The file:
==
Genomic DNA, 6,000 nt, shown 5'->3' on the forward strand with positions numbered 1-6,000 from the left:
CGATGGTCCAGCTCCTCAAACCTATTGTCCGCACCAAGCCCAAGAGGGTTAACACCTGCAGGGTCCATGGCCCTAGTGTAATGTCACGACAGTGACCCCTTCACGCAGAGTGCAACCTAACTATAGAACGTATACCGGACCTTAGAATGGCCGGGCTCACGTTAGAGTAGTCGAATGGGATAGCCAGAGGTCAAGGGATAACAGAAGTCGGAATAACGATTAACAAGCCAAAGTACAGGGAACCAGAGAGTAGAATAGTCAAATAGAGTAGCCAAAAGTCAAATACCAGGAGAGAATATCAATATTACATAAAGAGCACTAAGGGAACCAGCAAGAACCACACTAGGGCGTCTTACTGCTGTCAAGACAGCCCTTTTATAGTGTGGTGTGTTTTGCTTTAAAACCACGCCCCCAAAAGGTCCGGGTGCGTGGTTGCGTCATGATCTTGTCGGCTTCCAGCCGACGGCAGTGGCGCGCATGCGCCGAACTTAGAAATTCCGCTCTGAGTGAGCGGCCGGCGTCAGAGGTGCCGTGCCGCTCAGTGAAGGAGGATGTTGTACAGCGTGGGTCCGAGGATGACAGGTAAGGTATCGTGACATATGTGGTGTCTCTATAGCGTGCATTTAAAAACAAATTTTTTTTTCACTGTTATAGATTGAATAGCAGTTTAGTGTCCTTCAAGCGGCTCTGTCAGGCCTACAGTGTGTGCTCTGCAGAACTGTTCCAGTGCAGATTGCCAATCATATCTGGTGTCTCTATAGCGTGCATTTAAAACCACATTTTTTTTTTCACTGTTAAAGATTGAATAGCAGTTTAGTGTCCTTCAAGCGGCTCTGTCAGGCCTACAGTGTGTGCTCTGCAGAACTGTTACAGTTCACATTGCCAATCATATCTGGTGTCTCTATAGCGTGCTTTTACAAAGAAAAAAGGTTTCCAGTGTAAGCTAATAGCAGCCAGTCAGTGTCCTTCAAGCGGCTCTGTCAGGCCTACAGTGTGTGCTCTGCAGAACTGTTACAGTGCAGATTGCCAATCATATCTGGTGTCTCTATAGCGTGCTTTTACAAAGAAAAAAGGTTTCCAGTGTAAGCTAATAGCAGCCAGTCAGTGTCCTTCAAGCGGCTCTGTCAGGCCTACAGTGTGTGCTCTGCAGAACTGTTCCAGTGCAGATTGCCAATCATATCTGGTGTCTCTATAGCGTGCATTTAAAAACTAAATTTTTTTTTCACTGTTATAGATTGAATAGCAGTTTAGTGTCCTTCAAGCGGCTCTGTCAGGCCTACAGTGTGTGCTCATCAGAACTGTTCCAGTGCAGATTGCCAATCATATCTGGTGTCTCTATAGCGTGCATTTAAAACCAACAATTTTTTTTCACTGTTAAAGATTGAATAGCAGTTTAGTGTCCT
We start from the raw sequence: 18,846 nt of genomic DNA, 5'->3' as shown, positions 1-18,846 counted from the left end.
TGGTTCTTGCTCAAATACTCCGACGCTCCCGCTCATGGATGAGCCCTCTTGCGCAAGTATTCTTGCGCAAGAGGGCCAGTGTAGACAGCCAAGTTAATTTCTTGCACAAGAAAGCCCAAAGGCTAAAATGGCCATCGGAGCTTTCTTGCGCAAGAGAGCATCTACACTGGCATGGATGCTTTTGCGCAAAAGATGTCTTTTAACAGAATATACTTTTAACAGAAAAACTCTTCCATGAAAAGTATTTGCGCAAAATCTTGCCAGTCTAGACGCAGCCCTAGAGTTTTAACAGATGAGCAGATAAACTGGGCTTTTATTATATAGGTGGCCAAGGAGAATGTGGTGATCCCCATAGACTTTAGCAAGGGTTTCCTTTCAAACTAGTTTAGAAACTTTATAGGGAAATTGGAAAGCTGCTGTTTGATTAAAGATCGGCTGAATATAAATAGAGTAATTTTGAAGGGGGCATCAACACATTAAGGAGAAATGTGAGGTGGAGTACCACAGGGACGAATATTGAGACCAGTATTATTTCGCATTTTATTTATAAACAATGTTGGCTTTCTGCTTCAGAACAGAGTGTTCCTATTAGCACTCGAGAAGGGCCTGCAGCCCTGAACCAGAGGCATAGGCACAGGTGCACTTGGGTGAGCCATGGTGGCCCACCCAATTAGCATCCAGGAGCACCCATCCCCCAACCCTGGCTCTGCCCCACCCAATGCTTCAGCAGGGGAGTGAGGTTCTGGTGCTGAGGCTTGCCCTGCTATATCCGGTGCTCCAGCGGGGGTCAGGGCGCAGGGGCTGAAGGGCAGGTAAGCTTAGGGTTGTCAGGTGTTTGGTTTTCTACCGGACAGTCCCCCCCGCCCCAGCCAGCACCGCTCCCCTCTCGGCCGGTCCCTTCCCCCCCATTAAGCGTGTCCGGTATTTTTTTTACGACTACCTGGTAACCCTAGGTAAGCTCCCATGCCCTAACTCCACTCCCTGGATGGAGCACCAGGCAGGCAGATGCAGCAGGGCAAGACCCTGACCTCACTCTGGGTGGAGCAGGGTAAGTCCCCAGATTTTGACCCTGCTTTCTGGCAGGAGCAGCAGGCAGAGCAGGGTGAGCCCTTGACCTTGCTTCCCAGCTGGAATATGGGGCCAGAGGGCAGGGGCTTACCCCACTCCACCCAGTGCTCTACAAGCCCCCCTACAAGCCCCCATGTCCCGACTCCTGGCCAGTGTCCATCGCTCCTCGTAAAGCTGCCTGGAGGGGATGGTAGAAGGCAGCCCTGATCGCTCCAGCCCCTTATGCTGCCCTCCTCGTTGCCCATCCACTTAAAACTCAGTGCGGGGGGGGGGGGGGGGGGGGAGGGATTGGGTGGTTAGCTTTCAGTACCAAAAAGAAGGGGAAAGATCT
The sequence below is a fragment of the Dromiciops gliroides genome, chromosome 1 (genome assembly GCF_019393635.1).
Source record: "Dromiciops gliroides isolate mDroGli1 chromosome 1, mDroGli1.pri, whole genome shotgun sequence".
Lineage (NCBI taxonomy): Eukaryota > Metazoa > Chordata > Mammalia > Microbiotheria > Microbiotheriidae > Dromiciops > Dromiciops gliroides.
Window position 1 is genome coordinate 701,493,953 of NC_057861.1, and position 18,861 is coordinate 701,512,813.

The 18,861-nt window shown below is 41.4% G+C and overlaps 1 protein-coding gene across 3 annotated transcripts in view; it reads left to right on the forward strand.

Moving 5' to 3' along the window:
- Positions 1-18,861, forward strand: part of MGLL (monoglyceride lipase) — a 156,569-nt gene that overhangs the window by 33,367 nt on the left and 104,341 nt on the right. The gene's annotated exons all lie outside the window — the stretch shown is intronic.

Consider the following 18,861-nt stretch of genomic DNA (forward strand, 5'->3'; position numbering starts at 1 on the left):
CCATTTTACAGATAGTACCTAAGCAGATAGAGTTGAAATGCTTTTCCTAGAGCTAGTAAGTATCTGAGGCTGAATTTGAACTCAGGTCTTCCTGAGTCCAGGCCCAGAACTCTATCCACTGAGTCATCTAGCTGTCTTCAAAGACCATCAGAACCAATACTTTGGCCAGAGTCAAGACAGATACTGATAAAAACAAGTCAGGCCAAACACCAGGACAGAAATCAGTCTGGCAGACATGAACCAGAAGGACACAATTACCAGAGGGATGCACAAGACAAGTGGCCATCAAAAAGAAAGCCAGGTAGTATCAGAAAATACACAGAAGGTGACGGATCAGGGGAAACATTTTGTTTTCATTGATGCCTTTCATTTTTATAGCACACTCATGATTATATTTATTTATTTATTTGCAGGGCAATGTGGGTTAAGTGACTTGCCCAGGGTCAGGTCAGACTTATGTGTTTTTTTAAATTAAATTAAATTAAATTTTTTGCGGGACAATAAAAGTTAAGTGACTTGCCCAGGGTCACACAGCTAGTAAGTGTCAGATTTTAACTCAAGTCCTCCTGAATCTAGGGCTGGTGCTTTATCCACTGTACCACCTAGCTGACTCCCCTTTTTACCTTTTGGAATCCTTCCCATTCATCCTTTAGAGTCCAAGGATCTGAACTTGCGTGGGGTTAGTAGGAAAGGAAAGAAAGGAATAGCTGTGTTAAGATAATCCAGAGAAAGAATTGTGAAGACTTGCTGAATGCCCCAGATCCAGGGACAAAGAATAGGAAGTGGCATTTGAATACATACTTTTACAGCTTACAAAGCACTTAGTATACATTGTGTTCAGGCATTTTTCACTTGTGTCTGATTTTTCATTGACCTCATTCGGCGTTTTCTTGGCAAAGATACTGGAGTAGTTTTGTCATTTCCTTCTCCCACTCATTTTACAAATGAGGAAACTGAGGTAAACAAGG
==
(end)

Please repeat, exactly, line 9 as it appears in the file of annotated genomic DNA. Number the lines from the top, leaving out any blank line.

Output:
The 18,861-nt window shown below is 41.4% G+C and overlaps 1 protein-coding gene across 3 annotated transcripts in view; it reads left to right on the forward strand.